APRIL 19, 2022. What if the surgeon from whom you were about to receive care chose the anesthesia provider for your surgery not based on quality or value, but because the surgeon and anesthesia provider are in a financial arrangement that benefits them—and not you? A whistleblower reported just that situation in Georgia. The United States Department of Justice recently settled a case against the owners of an anesthesia services company and 18 related entities for an unlawful kickback arrangement with surgery centers, as well as submitting false claims to federal and state healthcare programs. Under the terms of the settlement, the anesthesia services companies will pay $7.2 million. The whistleblower was a C-suite executive of the company, Care Plus Management LLC (Care Plus), and they will receive $3.1 million of the government’s recovery.
According to the allegations, the fraud scheme involved a symbiotic—or parasitic—relationship between Care Plus and outpatient surgery centers in Georgia, Florida, Texas, Alabama, and South Carolina. Care Plus approached surgeon/owners of ambulatory surgery centers (ASCs), particularly in gastroenterology, podiatry, and vascular surgery specialties. The anesthesia service provider paid kickbacks to surgeons for choosing Care Plus’ and affiliates’ services through revenue sharing for patient referrals and also by paying the surgeons subsidies for anesthesia drugs and supplies. Anesthesia services companies financially benefit from a steady revenue stream when they engage in partnerships with ASCs, and these kickback arrangements are how CarePlus secured exclusive contracts with a number of ASCs. Physician-owners already profit when they refer patients to outpatient surgery centers that they own, because the providers then share in the facility fee charged to the patient. According to the complaint, Care Plus entered into “sham joint ventures” with physicians, whereby Care Plus concealed kickbacks as “profits” of these ventures.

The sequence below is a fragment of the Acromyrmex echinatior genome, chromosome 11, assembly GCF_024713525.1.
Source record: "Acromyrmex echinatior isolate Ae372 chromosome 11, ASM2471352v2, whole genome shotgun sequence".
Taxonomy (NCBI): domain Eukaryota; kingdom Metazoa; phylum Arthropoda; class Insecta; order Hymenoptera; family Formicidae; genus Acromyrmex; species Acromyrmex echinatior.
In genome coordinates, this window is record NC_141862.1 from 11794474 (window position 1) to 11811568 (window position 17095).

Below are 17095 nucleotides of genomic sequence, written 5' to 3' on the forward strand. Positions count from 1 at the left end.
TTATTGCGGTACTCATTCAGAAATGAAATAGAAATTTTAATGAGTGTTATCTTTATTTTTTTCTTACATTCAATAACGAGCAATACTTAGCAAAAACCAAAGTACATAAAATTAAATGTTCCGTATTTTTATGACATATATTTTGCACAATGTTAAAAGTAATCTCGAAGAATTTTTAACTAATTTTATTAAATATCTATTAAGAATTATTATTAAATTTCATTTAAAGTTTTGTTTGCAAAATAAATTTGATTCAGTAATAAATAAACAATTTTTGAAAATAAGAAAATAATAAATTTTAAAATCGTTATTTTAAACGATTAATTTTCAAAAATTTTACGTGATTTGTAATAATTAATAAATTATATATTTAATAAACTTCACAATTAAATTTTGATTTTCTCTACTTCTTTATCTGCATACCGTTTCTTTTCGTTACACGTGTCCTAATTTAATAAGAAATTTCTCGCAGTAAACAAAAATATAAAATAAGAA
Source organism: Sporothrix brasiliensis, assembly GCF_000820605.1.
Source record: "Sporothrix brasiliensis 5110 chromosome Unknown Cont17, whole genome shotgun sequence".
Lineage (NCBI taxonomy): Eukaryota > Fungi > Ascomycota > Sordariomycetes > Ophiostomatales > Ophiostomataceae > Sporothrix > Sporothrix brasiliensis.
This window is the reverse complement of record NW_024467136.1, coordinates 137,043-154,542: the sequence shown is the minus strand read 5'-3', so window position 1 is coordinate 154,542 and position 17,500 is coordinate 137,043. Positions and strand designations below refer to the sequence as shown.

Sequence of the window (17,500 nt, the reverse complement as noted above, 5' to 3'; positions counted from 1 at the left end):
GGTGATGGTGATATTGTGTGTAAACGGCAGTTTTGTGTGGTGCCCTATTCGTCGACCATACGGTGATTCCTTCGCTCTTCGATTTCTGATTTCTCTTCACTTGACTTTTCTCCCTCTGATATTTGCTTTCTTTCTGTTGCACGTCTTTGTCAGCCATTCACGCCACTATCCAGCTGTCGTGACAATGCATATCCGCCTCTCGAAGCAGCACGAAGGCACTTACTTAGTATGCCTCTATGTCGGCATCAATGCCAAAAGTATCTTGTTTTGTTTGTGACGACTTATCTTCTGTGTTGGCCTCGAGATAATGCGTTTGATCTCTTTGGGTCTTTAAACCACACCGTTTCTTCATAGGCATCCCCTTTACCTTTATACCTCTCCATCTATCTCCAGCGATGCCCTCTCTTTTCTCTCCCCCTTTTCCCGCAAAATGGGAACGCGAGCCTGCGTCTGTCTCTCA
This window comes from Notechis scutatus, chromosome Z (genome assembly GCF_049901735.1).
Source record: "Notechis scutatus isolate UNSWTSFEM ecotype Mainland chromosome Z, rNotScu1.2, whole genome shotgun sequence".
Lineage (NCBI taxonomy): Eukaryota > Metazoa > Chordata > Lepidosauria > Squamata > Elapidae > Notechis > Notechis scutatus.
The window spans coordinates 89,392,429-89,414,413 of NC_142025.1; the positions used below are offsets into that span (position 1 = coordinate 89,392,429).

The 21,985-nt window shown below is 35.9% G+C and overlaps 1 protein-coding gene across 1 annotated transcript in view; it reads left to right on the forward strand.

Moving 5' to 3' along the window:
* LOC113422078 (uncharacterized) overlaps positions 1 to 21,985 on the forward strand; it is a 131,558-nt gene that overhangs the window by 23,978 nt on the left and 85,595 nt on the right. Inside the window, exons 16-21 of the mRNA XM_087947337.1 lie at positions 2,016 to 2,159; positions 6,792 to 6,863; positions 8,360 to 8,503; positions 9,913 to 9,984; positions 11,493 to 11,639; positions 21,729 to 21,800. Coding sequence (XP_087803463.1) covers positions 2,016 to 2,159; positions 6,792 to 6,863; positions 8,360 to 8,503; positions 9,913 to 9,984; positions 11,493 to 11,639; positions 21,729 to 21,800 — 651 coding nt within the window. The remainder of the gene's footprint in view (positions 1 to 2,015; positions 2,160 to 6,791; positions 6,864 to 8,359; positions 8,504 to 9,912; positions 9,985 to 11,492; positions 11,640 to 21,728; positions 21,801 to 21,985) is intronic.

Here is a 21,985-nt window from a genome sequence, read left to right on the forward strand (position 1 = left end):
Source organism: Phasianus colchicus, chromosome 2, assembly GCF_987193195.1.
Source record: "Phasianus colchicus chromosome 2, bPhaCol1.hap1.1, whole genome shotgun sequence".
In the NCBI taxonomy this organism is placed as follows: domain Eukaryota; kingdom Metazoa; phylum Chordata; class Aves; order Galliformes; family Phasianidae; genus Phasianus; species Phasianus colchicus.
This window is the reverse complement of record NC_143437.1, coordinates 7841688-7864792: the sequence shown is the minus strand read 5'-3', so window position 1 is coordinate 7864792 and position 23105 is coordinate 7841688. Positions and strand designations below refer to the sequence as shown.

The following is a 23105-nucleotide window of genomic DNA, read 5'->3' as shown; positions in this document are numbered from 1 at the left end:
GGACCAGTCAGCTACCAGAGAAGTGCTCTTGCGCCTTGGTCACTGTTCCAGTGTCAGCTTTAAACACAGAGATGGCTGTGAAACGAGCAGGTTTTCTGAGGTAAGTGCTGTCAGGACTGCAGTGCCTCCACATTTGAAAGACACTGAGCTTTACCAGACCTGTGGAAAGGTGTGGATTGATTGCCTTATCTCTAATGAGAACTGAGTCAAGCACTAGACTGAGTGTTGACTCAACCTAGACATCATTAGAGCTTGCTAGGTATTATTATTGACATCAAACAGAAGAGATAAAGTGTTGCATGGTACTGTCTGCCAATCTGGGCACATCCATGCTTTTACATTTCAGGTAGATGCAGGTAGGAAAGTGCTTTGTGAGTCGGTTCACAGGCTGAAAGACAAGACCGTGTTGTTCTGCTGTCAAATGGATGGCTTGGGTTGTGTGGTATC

These allegations violate not only the federal False Claims Act, but also several state statutes, including the Georgia Taxpayer Protection False Claims Act, Georgia State False Medicaid Claims Act, several Texas fraud-related acts, and the Florida False Claims Act. In some states, whistleblowers are specifically rewarded for reporting Medicaid-related fraud, as states pay a portion of Medicaid costs.
As the Special Agent in Charge of the U.S. Department of Health and Human Services Office of Inspector General (HHS-OIG) said about this case, “Health care providers using kickbacks to boost their profits threaten the impartiality of medical decision-making, the financial integrity of Medicaid, and the public’s trust in the health care system.” We often discuss on this blog how fraudsters relentlessly target vulnerable poor and elderly populations in order to turn a profit; few people are more vulnerable than when they are unconscious during surgery!
The whistleblower who reported this fraud received almost 20% of the settlement. The Department of Justice needs whistleblowers to report fraud involving unlawful kickback arrangements between physicians and medical services providers.